United States District Court, M.D. Pennsylvania
MICHAEL DEGROAT, Individually and as Administrator of the Estate of Derek DeGroat, Sheila Marie DeGroat, Breeanna DeGroat, and Derek Edward Michael DeGroat by Lindsey Erk as parent and natural guardian, Plaintiffs,
SERGEANT PAUL V. CAVALLARO, et al., Defendants.
Richard Caputo United States District Judge
before the Court is a Motion to Dismiss (Doc. 26) filed by
Defendants Trooper Brian E. Rickard, Corporal Benjamin W.
Clark, Corporal Christopher Cole, Corporal James E. Travis,
Trooper Wayne Thomas, Corporal Derek Felsman, Trooper James
A. Hitchcock, Trooper Brett Ast, and Trooper Michael Oakes
(collectively, the “moving Defendants”). For the
reasons that follow, the moving Defendants' Motion will
be granted in part and denied in part.
well-pleaded facts as set forth in Plaintiffs' Amended
Complaint (Doc. 24) are as follows:
action stems from the death of Derek DeGroat (the
“decedent”), who was shot eleven (11) times and
killed by members of the Pennsylvania State Police
(“PSP”). (Compl. ¶ 19.) On December 21,
2015, the decedent was visiting Plaintiff Sheila DeGroat, his
mother, and Plaintiff Breeanna DeGroat, his sister, at the
family's home in Wayne County, Pennsylvania.
(Id. ¶¶ 2, 17.) During this visit, the
decedent lawfully possessed an unloaded firearm.
(Id. ¶ 19.) A verbal disagreement took place
between the decedent and his then-girlfriend, Lindsey Erk.
(Id. ¶ 18.) At some point, members of the PSP
arrived at the family home, including the moving Defendants.
(Id. ¶ 13.) Around 11:53 P.M., one or more of
the PSP officers on the scene fired thirty-nine (39) shots in
the direction of the decedent, striking him eleven (11) times
and killing him. (Id. ¶¶ 2, 19.) The
decedent did not point or aim his unloaded firearm at the PSP
officers at any time leading up to the shooting.
(Id. ¶ 19.)
suit is brought by Michael DeGroat, individually as the
decedent's father and as Administrator of the Estate for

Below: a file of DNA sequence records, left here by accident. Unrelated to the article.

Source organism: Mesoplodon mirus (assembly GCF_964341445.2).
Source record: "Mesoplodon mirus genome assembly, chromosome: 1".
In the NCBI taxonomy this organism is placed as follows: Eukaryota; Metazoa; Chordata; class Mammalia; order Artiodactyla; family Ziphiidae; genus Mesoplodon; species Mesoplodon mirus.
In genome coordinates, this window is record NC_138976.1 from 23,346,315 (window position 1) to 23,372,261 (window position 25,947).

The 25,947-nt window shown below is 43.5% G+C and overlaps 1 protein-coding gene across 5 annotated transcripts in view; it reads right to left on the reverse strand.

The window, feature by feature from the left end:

the decedent; Sheila Marie DeGroat, the decedent's
mother; Breeanna DeGroat, the decedent's sister; and
Derek Edward Michael DeGroat, the decedent's son, by his
parent and natural guardian Lindsey Erk. (Id.
¶¶ 2-3.) The Amended Complaint named as Defendants
Sergeant Paul V. Cavallaro, Station Commander of the Wayne
County Honesdale Troop R Barracks of the PSP; Captain
Christopher L. Paris, the “Troop R” Commanding
Officer of the PSP; the moving Defendants, all of whom are
PSP officers who were present at the DeGroat family home on
the night of the incident; and John Doe's numbered 1-15,
who are presently unknown PSP officers who were also present
at the DeGroat family home on the night of the incident.
(Id. ¶¶ 11-14.) The moving Defendants are
being sued in their official and individual capacities.
(Id. ¶ 13.)
Rule of Civil Procedure 12(b)(6) provides for the dismissal
of a complaint, in whole or in part, for failure to state a
claim upon which relief can be granted. See Fed. R.
Civ. P. 12(b)(6). When considering a Rule 12(b)(6) motion,
the Court's role is limited to determining if a plaintiff
is entitled to offer evidence in support of her claims.
See Semerenko v. Cendant Corp., 223 F.3d 165, 173
(3d Cir. 2000). The Court does not consider whether a
plaintiff will ultimately prevail. Id. A defendant
bears the burden of establishing that a plaintiff's
complaint fails to state a claim. See Gould Elecs. v.
United States, 220 F.3d 169, 178 (3d Cir. 2000).
pleading that states a claim for relief must contain “a
short and plain statement of the claim showing that the
pleader is entitled to relief.” Fed.R.Civ.P. 8(a)(2).
The statement required by Rule 8(a)(2) must
“‘give the defendant fair notice of what the . .
. claim is and the grounds upon which it rests.'”
Erickson v. Pardus, 551 U.S. 89, 93 (2007) (per
curiam) (quoting Bell Atl. Corp. v. Twombly, 550